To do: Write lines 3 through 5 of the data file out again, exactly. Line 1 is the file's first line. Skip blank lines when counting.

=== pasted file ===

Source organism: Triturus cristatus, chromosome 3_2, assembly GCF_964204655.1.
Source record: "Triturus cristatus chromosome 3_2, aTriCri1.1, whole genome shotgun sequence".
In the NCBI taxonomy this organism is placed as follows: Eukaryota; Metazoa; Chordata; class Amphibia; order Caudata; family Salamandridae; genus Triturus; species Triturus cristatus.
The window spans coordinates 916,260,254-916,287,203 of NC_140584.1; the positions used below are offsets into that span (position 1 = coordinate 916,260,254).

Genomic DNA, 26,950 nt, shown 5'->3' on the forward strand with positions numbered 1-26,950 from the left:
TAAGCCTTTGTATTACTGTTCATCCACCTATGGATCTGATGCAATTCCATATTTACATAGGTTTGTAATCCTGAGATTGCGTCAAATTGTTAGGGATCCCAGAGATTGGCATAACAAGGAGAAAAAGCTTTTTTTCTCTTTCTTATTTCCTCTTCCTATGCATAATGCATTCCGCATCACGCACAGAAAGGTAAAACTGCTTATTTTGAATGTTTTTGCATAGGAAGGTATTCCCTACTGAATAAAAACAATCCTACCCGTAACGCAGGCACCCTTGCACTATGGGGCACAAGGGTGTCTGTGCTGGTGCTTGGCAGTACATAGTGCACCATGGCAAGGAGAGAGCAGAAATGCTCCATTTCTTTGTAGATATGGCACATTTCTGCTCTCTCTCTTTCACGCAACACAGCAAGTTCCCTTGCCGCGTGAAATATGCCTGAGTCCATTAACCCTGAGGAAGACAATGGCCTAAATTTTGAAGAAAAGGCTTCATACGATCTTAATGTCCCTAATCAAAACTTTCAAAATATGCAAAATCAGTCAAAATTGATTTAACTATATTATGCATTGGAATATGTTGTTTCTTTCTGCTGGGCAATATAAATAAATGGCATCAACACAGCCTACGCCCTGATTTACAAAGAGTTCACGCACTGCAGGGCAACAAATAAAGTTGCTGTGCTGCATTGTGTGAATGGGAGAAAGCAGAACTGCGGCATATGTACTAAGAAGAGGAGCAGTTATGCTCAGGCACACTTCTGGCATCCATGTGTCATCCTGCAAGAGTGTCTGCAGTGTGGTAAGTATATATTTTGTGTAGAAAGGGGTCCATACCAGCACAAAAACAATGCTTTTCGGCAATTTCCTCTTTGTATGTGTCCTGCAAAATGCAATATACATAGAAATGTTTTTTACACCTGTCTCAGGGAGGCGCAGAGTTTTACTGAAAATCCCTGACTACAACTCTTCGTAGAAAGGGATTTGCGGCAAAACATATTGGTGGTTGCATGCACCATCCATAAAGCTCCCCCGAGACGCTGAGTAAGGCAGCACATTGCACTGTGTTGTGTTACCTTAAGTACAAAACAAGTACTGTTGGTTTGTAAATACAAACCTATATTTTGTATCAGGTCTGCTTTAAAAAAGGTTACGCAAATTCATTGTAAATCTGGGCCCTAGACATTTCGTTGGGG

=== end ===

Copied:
In the NCBI taxonomy this organism is placed as follows: Eukaryota; Metazoa; Chordata; class Amphibia; order Caudata; family Salamandridae; genus Triturus; species Triturus cristatus.
The window spans coordinates 916,260,254-916,287,203 of NC_140584.1; the positions used below are offsets into that span (position 1 = coordinate 916,260,254).

Genomic DNA, 26,950 nt, shown 5'->3' on the forward strand with positions numbered 1-26,950 from the left: